In January, I had the honor of meeting the Ashkenazi Chief Rabbi of Israel, Rabbi David Lau, at the Jewish Federation. The attendees were a select group of community leaders that gathered to hear about his first of many years as Chief Rabbi.
Since the majority of the attendees were non-Orthodox Jewish leaders, one can imagine how quickly the discussion turned to the ideological differences regarding the Chief Rabbi’s Orthodox stances. Not surprisingly, almost every question asked in the Q&A session had an undertone of frustration and disapproval with the current state of affairs that are under the Chief Rabbi’s purview. Topics included gay marriage, legitimization of conversions, lack of discord between religious and non-religious Israelis, and lack of denominational dialogue.
One would think that such a set up would inevitably lead to a room full of tension, or at least a lot of passive aggressive behavior. I am glad to say I was pleasantly surprised. The civility and mutual respect that reigned in the room was an unexpected breath of fresh air for this Middle-Eastern Jew so accustomed to emotionally charged religious debates. This specific morning was everything but that. All of the questions were asked with the utmost respect for the Chief Rabbi, including one from a female Reform Rabbi whom, in jest, opted out of the Chief Rabbi’s Rabbinical outreach program. The answers provided in return were said with full respect, but also with conviction and belief, without an inkling of the judgmental attitude so often seen by those in positions of power.
Obviously, the differences were not going to be solved or even properly addressed during a one hour breakfast session. Rather, Rabbi Lau kept driving the message that we have to focus on the many values shared by all Jews including love of Israel, Shabbat, and the importance of Jewish continuity.
I was personally impressed with how much progress he has quickly frontiered in an office that is known to be traditional and by nature reluctant to change. He has taken an honest inward look at the religious establishment in Israel and has taken thoughtful and brave measures to correct them. He recently modified the Rabbinical ordination exam, when he noticed many Rabbis were too focused on the ritualistic Mitzvot (Kashrut, Shabbat, etc.) at the expense of the personal ones (Lashon Hara, Honesty, etc.). A quick google search will show all initiatives he has taken to bridge gaps between secular and religious elements of society, and his halachic rulings in favor of women’s causes, among others.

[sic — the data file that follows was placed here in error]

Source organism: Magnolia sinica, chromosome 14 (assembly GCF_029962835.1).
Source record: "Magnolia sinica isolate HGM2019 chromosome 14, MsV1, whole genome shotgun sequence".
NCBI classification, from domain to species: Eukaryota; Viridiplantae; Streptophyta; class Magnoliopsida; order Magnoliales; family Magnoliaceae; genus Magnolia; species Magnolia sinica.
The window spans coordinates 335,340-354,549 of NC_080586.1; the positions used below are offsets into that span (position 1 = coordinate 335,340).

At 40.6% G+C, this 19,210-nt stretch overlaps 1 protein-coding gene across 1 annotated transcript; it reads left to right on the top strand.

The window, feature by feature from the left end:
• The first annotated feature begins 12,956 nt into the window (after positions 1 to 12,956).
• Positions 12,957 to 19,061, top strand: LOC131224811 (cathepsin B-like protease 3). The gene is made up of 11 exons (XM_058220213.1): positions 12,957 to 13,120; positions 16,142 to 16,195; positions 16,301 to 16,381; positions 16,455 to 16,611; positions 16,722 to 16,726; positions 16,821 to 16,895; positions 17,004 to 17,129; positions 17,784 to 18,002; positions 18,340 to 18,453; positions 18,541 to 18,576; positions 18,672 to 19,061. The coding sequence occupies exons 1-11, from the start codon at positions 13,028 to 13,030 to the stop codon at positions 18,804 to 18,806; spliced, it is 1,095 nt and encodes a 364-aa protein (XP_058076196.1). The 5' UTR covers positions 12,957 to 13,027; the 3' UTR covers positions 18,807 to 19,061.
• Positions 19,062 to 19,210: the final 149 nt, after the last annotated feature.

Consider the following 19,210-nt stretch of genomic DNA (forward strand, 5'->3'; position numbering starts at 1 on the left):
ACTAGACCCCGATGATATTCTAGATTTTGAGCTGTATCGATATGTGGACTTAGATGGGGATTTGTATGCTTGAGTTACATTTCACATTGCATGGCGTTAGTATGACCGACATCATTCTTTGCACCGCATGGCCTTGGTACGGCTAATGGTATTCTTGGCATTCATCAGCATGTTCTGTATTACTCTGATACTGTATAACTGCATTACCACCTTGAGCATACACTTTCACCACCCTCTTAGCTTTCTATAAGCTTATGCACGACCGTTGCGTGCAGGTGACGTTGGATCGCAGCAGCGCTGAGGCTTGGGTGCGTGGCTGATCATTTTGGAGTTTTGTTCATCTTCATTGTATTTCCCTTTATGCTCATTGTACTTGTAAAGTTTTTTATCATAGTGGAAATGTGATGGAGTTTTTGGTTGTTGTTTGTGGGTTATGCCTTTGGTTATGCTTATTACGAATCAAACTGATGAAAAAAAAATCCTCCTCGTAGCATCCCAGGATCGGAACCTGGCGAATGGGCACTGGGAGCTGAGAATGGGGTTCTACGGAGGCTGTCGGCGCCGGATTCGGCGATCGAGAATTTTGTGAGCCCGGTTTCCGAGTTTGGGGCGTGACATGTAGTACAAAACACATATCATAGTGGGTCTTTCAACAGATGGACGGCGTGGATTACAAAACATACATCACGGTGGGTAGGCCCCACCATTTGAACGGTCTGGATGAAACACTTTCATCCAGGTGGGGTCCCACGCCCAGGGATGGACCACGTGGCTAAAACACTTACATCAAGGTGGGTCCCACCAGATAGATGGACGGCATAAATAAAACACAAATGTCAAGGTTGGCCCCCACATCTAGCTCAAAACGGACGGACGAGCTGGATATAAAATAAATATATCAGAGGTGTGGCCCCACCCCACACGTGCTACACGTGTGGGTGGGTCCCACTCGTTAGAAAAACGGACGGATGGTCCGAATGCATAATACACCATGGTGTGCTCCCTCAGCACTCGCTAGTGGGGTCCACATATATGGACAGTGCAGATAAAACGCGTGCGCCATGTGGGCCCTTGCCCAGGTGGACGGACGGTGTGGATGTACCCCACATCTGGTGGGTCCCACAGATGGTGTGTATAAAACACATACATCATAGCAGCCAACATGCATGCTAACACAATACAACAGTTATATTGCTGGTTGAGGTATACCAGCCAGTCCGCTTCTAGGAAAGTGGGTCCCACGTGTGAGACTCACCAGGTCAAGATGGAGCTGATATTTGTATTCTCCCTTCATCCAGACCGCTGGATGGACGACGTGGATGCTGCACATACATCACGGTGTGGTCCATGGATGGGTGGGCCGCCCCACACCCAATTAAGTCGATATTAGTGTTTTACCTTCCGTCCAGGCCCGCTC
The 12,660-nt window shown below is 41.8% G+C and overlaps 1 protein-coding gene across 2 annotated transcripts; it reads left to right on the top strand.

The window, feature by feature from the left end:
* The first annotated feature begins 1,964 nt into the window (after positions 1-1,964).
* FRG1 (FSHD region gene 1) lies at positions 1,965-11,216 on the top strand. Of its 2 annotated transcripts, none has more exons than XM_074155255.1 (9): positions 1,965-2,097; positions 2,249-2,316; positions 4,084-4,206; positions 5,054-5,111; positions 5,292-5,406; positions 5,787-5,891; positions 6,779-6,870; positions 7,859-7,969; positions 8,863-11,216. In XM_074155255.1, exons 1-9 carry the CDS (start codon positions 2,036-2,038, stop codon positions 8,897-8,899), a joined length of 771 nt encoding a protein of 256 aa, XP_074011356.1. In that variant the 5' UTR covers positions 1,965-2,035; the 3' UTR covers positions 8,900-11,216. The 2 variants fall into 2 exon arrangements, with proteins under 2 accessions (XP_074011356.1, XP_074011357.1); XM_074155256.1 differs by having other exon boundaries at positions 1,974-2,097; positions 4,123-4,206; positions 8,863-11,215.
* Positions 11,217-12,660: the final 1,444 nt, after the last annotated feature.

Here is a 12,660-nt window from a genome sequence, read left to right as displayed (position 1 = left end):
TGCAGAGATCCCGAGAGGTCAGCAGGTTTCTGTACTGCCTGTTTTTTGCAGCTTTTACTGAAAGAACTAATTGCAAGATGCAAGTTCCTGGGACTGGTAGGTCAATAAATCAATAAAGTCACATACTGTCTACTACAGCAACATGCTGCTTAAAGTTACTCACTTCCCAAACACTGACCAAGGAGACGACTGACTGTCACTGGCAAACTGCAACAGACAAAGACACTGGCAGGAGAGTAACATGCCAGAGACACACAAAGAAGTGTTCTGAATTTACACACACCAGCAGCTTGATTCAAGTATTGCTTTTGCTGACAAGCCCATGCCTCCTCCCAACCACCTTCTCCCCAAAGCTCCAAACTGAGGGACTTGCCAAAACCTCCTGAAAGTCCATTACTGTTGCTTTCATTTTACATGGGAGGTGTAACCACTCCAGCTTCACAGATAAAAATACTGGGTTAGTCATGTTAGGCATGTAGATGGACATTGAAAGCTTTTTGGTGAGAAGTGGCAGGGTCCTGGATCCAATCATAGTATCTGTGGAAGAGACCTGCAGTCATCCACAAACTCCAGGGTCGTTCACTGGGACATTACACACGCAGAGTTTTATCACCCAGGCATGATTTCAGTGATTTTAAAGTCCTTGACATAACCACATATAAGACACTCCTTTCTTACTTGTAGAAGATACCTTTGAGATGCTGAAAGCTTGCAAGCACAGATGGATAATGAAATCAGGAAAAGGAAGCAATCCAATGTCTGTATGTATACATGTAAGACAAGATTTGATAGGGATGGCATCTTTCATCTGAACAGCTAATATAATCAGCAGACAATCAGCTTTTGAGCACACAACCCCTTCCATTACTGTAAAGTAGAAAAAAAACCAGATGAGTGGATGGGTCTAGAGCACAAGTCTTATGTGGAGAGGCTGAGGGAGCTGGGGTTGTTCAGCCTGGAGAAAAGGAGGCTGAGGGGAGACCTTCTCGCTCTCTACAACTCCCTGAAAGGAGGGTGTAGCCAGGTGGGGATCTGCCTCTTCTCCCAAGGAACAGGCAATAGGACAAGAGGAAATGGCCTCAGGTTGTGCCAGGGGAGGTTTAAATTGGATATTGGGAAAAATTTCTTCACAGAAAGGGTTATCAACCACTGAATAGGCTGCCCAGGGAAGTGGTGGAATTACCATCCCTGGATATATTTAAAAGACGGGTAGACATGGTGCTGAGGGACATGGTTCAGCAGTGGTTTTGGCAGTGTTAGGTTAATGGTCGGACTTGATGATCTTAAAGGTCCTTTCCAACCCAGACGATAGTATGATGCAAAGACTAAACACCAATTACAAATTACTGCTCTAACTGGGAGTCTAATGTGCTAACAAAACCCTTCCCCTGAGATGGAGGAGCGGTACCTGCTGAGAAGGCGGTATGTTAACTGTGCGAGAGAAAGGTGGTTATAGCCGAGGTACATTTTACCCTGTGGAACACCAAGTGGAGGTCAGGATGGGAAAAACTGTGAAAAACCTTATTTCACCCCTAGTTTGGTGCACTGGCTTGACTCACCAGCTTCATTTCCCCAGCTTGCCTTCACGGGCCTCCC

Although some might say that there is a long way to go in bridging that gap, I am personally amazed with what he has already accomplished.
Your Community Needs You
Growing up in the Iranian Jewish community, I was never exposed to information pertaining to genetic diseases associated with my heritage. Now, as a young adult who has studied about the prevalence of certain diseases that affect our community, I believe it is time to address our lack of engagement with these issues. I believe it is our right to know about our genetic risk factors, especially for those in childbearing years (like myself, according to my maman).
Genetic disease prevention is empowering, or at least should be, and the reluctance of members in the Iranian Jewish community to obtain genetic testing/screening is perplexing. To this day, we have not been handed the necessary tools to make informed decisions about genetic disease prevention. Perhaps this can be attributed to the disconnect between scientific research and the greater community; as more genetic mutations are found, the gap between these two groups widens. It is my hope to bridge this gap. I want to explore the reasons why Iranian Jews would or would not obtain genetic carrier screening.
I urge you to help me uncover the factors that may persuade or dissuade us from getting screened. Attached is a flyer that will direct you to a brief anonymous online survey. The information collected from this survey will be used to examine the factors affecting genetic screening behavior. This research will initiate the groundwork for further prevention efforts to eradicate the genetic disorders to which we are most susceptible. The survey will take 10 minutes to complete and you could win a $100 gift card by participating. Join me in contributing to the health and longevity of our community.
CLICK HERE TO PARTICIPATE: http://goo.gl/4e8VgZ
Caroline Sahar Hebron
Master of Public Health (c) – CSUN
Biology & Mathematics, BSc – UVIC
Kol Ahava: A Cabaret For Our Family Far Away